Is There a Jewish Art?
A public lecture to be delivered by art critic Jed Perl with an introduction by Robert Boyers, English Department
Wednesday, November 2, 2016, 8 p.m.
Gannett Auditorium, Palamountain Hall • Free and open to the public
Photo by Kelsey Floyd
The Jewish tradition has been grappling with the power of visual experience for thousands of years, from the Second Commandment’s rejection of graven images to the work of El Lissitzky, Marc Chagall, Mark Rothko and Barnett Newman. What can we learn from this rich, many-faceted evolution? Is there a Jewish art or a Jewish tradition in the arts?
Jed Perl will argue that there is a tradition—a tradition grounded not in naturalistic experience but in the power of the visual arts to order our experience of the world. In a lecture ranging from the descriptions of the construction of the Tabernacle in Exodus to the contemporary painter R. B. Kitaj’s First Diasporist Manifesto, Perl will examine paintings and ritual objects as well as the architecture of synagogues and the arrangement of the dinner table for the Sabbath meal. We will see how major 20th-century art historians and critics have grappled with the relationship between ancient traditions and modern avowals. The Jewish tradition in the visual arts, with its rejection of naturalistic representation, foreshadows modernity’s vision of the arts as a reshaping of reality—or an alternate reality.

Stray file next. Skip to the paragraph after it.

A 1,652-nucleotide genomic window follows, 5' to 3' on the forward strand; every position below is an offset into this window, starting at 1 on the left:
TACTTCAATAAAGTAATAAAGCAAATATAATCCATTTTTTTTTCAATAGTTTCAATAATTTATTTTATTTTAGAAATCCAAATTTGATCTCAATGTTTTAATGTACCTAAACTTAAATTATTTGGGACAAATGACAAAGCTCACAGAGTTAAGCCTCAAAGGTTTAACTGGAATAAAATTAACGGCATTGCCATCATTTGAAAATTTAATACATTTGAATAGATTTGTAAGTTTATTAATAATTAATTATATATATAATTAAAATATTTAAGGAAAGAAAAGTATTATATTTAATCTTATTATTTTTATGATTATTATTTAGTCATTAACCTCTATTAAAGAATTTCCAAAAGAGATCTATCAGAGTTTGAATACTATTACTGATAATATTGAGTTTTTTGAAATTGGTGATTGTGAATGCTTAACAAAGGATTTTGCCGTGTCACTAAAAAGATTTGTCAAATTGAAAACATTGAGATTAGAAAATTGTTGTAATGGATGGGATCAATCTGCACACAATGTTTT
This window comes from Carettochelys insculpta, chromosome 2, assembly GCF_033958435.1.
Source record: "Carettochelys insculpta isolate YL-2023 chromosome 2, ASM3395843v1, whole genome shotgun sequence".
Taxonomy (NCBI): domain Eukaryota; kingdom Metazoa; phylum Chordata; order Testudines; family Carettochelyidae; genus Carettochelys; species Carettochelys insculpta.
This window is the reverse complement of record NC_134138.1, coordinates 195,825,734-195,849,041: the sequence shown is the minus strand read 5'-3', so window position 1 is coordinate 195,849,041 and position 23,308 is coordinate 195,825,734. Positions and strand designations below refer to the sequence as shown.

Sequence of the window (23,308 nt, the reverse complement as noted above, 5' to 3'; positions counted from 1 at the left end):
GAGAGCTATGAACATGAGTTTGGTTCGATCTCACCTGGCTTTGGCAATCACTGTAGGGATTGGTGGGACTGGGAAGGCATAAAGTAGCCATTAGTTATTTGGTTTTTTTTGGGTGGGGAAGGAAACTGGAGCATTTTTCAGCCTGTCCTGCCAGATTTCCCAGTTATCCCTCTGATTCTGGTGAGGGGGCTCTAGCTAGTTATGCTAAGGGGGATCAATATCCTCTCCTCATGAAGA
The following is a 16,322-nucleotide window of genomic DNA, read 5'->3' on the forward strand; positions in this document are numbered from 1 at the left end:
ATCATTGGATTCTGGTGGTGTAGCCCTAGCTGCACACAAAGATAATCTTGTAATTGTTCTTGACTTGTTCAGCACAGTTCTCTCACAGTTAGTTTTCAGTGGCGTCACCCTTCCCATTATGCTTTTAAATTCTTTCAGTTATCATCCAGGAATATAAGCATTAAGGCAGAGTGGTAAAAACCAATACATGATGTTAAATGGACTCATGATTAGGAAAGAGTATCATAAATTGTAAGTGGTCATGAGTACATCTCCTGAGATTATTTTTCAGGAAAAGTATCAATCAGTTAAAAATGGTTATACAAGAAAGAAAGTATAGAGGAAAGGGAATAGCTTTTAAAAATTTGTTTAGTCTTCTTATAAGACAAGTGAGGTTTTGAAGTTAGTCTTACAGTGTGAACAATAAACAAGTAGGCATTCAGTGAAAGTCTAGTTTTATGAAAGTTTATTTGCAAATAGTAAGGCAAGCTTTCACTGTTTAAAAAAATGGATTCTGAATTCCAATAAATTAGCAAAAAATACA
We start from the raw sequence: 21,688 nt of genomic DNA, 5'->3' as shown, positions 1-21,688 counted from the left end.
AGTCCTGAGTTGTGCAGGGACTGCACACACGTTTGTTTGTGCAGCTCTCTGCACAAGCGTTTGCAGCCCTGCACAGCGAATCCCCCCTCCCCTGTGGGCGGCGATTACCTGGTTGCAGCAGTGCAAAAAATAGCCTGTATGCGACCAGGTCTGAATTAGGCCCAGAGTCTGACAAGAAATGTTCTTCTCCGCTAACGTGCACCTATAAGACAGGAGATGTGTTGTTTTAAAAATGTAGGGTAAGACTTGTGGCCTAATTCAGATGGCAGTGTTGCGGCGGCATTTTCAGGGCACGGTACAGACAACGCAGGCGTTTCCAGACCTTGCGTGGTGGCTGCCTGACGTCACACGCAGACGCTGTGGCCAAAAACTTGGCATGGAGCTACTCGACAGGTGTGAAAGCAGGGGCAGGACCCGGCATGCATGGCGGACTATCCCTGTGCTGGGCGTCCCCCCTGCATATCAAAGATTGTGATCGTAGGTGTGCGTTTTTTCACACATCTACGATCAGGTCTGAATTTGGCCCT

Perl is a regular contributor to the New York Review of Books and has over the years been the art critic for Vogue and the New Republic. A reviewer in the Atlantic, writing about Magicians and Charlatans—Perl’s most recent collection of essays—observed that he “may be the finest American critic at work today in any field.” And the poet John Ashbery, writing of Perl’s criticism, has said that he is “an almost solitary, essential voice.” Perl’s other books include Antoine’s Alphabet, Paris Without End and New Art City, a 2005 New York Times Notable Book. He is currently working on the first full-length biography of the sculptor Alexander Calder, to be published by Knopf. Perl is the recipient of awards from the Guggenheim Foundation, the American Academy in Rome, the Leon Levy Biography Center at the City University of New York and the Ingram-Merrill Foundation. He has appeared on Charlie Rose, the McNeil Lehrer News Hour, CNN and National Public Radio; he teaches at the New School in New York City, where he lives.
This presentation is part of the Jacob Perlow Event Series sponsored by the Office of the Dean of Special Programs. Funding is provided by endowments established by Jacob Perlow and by Beatrice Troupin.
About the Jacob Perlow Series: A generous grant from the estate of Jacob Perlow—an immigrant to the United States in the 1920s, a successful businessman deeply interested in religion and philosophy and a man who was committed to furthering Jewish education—supports annual lectures and presentations to the College and Capital District community on issues broadly related to Jews and Judaism.